The rigmarole on the MCC Compact of the last three years, which was unfortunate by any standard, also has a lesson for Nepali politicians, as well as the development partners.  Part of the reason why MCC became a subject of controversy was that the debate was not focused on the substance of the Compact. It was rather guided by what was not in the Compact. The allegation, for example, that it is a military strategy targeted against Nepal’s neighboring country and it undermines our sovereignty were based on hearsays and misinformation.  If the political parties and the stakeholders had done proper homework before signing the Compact, or if they had discussed the merits of the Compact back then, it would not be much debatable. Likewise, if the political parties had focused on the substance of the Compact, the kind of solution they forged out on Sunday—rarifying the Compact along with its ‘interpretive declaration’–could probably have been found much earlier. The US side too created a ground for confusion when some of the officials connected the financial assistance under MCC to Indo-Pacific Strategy (the MCC headquarters has officially dismissed it). For smooth implementation of such a national project, better communication strategies are equally important to ensure that people are told the truth and they are not misled. 

Nepal’s Minister of Finance Gyanendra Bahadur Karki, seated left, and acting CEO of Millennium Challenge Corporation Jonathan Nash, seated right, sign the Nepal Compact, as Joint Secretary at the Nepal Ministry of Finance Baikuntha Aryal, standing left, and U.S. Deputy Secretary of State John J. Sullivan, standing right, look on Thursday, Sept. 14, 2017 in Washington. (Photo by Steve Ruark for MCC)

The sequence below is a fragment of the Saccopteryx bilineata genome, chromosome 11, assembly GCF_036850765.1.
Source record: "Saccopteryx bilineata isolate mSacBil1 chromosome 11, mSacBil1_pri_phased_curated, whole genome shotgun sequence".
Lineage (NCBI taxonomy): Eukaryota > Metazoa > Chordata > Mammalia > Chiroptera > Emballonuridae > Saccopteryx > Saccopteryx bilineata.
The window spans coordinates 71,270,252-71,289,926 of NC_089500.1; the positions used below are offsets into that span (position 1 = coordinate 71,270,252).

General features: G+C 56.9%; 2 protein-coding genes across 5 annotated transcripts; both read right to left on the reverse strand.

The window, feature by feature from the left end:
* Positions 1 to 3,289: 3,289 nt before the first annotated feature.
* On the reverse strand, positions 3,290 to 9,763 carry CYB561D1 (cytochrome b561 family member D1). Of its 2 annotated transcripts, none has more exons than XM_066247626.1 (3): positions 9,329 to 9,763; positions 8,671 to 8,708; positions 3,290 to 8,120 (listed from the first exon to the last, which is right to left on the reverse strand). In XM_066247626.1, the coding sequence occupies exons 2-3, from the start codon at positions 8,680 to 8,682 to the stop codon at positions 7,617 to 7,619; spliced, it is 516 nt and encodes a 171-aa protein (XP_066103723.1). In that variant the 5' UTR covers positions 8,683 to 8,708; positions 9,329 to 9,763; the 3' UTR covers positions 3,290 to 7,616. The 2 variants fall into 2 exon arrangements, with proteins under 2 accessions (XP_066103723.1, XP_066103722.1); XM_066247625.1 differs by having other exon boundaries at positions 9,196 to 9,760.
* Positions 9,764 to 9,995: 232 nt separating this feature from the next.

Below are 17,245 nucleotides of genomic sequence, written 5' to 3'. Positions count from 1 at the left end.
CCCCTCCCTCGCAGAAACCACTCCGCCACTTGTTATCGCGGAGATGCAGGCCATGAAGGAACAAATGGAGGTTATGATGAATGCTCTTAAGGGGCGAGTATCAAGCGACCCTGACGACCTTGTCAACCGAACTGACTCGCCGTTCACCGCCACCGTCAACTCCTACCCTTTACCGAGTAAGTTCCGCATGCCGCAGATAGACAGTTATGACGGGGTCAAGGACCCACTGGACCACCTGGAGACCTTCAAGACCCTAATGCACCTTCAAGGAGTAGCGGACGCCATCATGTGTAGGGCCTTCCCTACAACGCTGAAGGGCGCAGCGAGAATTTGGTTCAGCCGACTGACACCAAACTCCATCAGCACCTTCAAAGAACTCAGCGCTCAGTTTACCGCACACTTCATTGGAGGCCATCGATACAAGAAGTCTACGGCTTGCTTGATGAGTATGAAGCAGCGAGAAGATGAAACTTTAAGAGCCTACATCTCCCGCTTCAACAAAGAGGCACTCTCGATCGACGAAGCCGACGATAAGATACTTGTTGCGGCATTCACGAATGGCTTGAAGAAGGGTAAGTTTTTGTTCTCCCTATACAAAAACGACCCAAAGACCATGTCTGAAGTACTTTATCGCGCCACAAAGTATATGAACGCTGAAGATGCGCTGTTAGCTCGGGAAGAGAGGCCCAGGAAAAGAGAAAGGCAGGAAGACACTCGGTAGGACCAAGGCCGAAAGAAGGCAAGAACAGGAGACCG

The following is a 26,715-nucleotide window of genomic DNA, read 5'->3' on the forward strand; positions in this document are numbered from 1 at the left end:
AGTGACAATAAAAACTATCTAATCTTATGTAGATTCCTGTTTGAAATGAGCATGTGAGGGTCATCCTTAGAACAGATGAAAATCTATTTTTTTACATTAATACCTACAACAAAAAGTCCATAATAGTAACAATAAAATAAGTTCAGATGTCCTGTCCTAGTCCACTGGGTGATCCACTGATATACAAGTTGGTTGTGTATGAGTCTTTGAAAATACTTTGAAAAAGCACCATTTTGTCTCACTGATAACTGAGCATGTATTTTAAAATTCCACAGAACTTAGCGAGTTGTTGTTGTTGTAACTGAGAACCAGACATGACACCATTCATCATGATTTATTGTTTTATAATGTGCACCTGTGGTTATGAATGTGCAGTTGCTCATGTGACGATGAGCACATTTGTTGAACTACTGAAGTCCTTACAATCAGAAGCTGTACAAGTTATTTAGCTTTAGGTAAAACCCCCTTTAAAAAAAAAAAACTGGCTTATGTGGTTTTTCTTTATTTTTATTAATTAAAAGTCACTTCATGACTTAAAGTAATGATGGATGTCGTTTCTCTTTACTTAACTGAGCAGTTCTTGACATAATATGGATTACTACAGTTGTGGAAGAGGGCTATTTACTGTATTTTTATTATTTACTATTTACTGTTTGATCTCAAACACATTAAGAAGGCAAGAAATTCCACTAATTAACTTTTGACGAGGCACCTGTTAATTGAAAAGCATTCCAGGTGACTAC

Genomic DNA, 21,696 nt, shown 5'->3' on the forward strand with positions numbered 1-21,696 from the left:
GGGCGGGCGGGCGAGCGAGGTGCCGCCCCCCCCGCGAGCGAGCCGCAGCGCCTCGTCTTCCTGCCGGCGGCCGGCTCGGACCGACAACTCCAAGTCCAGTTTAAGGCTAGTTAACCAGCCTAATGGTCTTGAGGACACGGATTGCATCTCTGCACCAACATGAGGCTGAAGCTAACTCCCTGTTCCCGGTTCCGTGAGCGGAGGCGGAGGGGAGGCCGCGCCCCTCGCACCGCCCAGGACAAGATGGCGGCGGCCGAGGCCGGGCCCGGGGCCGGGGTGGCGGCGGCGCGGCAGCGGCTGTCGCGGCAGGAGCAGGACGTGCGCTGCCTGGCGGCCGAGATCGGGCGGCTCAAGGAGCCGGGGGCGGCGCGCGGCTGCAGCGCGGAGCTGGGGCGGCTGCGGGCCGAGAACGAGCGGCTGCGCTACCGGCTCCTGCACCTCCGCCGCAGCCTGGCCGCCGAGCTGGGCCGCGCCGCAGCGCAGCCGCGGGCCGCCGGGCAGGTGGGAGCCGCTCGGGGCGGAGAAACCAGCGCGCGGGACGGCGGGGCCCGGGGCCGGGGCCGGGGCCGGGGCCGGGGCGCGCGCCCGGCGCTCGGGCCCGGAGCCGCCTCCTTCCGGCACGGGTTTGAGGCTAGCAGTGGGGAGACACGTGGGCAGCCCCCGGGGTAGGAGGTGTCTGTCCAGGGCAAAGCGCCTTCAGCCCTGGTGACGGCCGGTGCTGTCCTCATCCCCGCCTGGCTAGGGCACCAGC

The MCC Compact was unnecessarily dragged into geopolitics, especially because of the apparent lack of diplomatic sensitivity among the Nepali political actors. The war of words between the US and Chinese officials over the Compact, which was in Nepal’s parliament for deliberations, raised the fear of geopolitical trap, something that Nepal should always avoid. Nepali actors should be able to clearly tell its development partners–such as the US, China and India–that taking development assistance, whether grant or loan, from one country does not make it an ally of that country and an opponent of another. Therefore, the impression that Nepal ratified the MCC Compact and as such it is moving to American orbit, away from India and China, is fraught with exaggeration. Nepal is a signatory to China’s Belt and Road Initiative (BRI) as well and enjoys assistance from India in several development projects. MCC ratification should open an avenue for Nepal to concretize the infrastructure projects that have been listed under the BRI but on which the progress is literally nil. 

One major lesson that Nepal should learn from the MCC episode is that the more we politicize the foreign grant project the more it will delay Nepal’s development prospects. In the process, it will also erode Nepal’s credibility among the international community.  What happened with the MCC Compact should not happen with any development projects Nepal may run in assistance with the development partners.